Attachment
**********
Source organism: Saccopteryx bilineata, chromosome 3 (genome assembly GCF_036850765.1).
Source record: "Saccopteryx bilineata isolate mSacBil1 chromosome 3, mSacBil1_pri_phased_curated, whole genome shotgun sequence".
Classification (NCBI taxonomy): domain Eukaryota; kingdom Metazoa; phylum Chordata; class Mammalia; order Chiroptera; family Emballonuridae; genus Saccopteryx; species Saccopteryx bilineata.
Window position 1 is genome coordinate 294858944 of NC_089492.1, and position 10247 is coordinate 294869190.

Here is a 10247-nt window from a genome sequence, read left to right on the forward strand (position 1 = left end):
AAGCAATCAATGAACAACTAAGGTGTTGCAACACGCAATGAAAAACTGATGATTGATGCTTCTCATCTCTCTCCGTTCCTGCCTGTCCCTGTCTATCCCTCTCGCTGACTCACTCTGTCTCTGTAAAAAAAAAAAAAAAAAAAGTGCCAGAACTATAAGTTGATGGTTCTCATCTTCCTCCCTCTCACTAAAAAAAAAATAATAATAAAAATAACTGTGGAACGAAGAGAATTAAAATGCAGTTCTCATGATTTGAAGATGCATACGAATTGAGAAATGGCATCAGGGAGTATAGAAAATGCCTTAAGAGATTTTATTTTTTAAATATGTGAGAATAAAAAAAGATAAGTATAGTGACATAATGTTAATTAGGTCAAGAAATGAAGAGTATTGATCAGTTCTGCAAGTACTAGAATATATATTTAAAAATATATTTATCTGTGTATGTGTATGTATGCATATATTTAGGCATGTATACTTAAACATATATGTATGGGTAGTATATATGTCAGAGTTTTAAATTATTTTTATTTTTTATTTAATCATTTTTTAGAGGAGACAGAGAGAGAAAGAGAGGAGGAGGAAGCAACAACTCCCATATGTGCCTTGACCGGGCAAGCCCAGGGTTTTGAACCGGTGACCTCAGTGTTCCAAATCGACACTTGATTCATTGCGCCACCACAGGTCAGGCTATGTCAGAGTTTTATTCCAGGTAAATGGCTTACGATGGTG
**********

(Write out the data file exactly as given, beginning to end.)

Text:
Source organism: Saccopteryx bilineata, chromosome 3 (genome assembly GCF_036850765.1).
Source record: "Saccopteryx bilineata isolate mSacBil1 chromosome 3, mSacBil1_pri_phased_curated, whole genome shotgun sequence".
Classification (NCBI taxonomy): domain Eukaryota; kingdom Metazoa; phylum Chordata; class Mammalia; order Chiroptera; family Emballonuridae; genus Saccopteryx; species Saccopteryx bilineata.
Window position 1 is genome coordinate 294858944 of NC_089492.1, and position 10247 is coordinate 294869190.

Here is a 10247-nt window from a genome sequence, read left to right on the forward strand (position 1 = left end):
AAGCAATCAATGAACAACTAAGGTGTTGCAACACGCAATGAAAAACTGATGATTGATGCTTCTCATCTCTCTCCGTTCCTGCCTGTCCCTGTCTATCCCTCTCGCTGACTCACTCTGTCTCTGTAAAAAAAAAAAAAAAAAAAGTGCCAGAACTATAAGTTGATGGTTCTCATCTTCCTCCCTCTCACTAAAAAAAAAATAATAATAAAAATAACTGTGGAACGAAGAGAATTAAAATGCAGTTCTCATGATTTGAAGATGCATACGAATTGAGAAATGGCATCAGGGAGTATAGAAAATGCCTTAAGAGATTTTATTTTTTAAATATGTGAGAATAAAAAAAGATAAGTATAGTGACATAATGTTAATTAGGTCAAGAAATGAAGAGTATTGATCAGTTCTGCAAGTACTAGAATATATATTTAAAAATATATTTATCTGTGTATGTGTATGTATGCATATATTTAGGCATGTATACTTAAACATATATGTATGGGTAGTATATATGTCAGAGTTTTAAATTATTTTTATTTTTTATTTAATCATTTTTTAGAGGAGACAGAGAGAGAAAGAGAGGAGGAGGAAGCAACAACTCCCATATGTGCCTTGACCGGGCAAGCCCAGGGTTTTGAACCGGTGACCTCAGTGTTCCAAATCGACACTTGATTCATTGCGCCACCACAGGTCAGGCTATGTCAGAGTTTTATTCCAGGTAAATGGCTTACGATGGTG